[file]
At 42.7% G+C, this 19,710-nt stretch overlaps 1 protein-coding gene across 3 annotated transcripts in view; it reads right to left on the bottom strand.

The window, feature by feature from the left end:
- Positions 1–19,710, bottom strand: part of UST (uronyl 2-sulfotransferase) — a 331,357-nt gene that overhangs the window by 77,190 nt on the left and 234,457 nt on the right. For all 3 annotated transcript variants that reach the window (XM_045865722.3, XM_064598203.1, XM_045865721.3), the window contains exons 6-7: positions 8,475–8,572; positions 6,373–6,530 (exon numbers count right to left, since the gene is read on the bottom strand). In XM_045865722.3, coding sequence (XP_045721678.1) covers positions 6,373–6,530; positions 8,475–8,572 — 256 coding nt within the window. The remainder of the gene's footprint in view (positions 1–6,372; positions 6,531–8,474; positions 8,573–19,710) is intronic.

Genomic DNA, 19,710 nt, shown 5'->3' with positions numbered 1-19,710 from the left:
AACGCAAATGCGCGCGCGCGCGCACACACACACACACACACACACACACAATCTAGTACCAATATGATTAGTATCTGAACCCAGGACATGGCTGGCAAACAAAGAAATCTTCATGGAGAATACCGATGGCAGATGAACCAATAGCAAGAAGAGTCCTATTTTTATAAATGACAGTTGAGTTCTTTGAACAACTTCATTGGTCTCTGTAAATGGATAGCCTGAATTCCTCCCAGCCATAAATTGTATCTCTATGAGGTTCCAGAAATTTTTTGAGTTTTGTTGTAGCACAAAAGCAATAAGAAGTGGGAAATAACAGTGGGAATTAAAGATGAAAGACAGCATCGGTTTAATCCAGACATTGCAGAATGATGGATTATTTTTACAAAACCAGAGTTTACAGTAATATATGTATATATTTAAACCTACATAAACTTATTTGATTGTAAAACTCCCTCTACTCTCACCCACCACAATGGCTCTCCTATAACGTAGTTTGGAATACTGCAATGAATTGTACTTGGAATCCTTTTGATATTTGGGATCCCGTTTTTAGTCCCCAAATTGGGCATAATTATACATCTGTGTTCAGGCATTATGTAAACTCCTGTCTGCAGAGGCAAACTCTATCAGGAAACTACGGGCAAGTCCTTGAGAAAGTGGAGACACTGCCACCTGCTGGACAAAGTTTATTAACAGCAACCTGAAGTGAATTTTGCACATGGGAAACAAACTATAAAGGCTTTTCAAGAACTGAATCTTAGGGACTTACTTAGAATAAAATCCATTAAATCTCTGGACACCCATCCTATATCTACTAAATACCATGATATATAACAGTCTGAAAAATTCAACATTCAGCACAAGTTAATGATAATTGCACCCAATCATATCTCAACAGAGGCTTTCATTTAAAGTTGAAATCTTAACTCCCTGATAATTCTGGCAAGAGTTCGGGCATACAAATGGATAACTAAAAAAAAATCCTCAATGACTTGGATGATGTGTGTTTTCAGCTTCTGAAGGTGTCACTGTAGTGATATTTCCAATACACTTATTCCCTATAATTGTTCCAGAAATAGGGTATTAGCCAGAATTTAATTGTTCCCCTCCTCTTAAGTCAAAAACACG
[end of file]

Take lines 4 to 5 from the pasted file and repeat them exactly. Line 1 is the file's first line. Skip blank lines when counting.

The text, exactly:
Genomic DNA, 19,710 nt, shown 5'->3' with positions numbered 1-19,710 from the left:
AACGCAAATGCGCGCGCGCGCGCACACACACACACACACACACACACACAATCTAGTACCAATATGATTAGTATCTGAACCCAGGACATGGCTGGCAAACAAAGAAATCTTCATGGAGAATACCGATGGCAGATGAACCAATAGCAAGAAGAGTCCTATTTTTATAAATGACAGTTGAGTTCTTTGAACAACTTCATTGGTCTCTGTAAATGGATAGCCTGAATTCCTCCCAGCCATAAATTGTATCTCTATGAGGTTCCAGAAATTTTTTGAGTTTTGTTGTAGCACAAAAGCAATAAGAAGTGGGAAATAACAGTGGGAATTAAAGATGAAAGACAGCATCGGTTTAATCCAGACATTGCAGAATGATGGATTATTTTTACAAAACCAGAGTTTACAGTAATATATGTATATATTTAAACCTACATAAACTTATTTGATTGTAAAACTCCCTCTACTCTCACCCACCACAATGGCTCTCCTATAACGTAGTTTGGAATACTGCAATGAATTGTACTTGGAATCCTTTTGATATTTGGGATCCCGTTTTTAGTCCCCAAATTGGGCATAATTATACATCTGTGTTCAGGCATTATGTAAACTCCTGTCTGCAGAGGCAAACTCTATCAGGAAACTACGGGCAAGTCCTTGAGAAAGTGGAGACACTGCCACCTGCTGGACAAAGTTTATTAACAGCAACCTGAAGTGAATTTTGCACATGGGAAACAAACTATAAAGGCTTTTCAAGAACTGAATCTTAGGGACTTACTTAGAATAAAATCCATTAAATCTCTGGACACCCATCCTATATCTACTAAATACCATGATATATAACAGTCTGAAAAATTCAACATTCAGCACAAGTTAATGATAATTGCACCCAATCATATCTCAACAGAGGCTTTCATTTAAAGTTGAAATCTTAACTCCCTGATAATTCTGGCAAGAGTTCGGGCATACAAATGGATAACTAAAAAAAAATCCTCAATGACTTGGATGATGTGTGTTTTCAGCTTCTGAAGGTGTCACTGTAGTGATATTTCCAATACACTTATTCCCTATAATTGTTCCAGAAATAGGGTATTAGCCAGAATTTAATTGTTCCCCTCCTCTTAAGTCAAAAACACG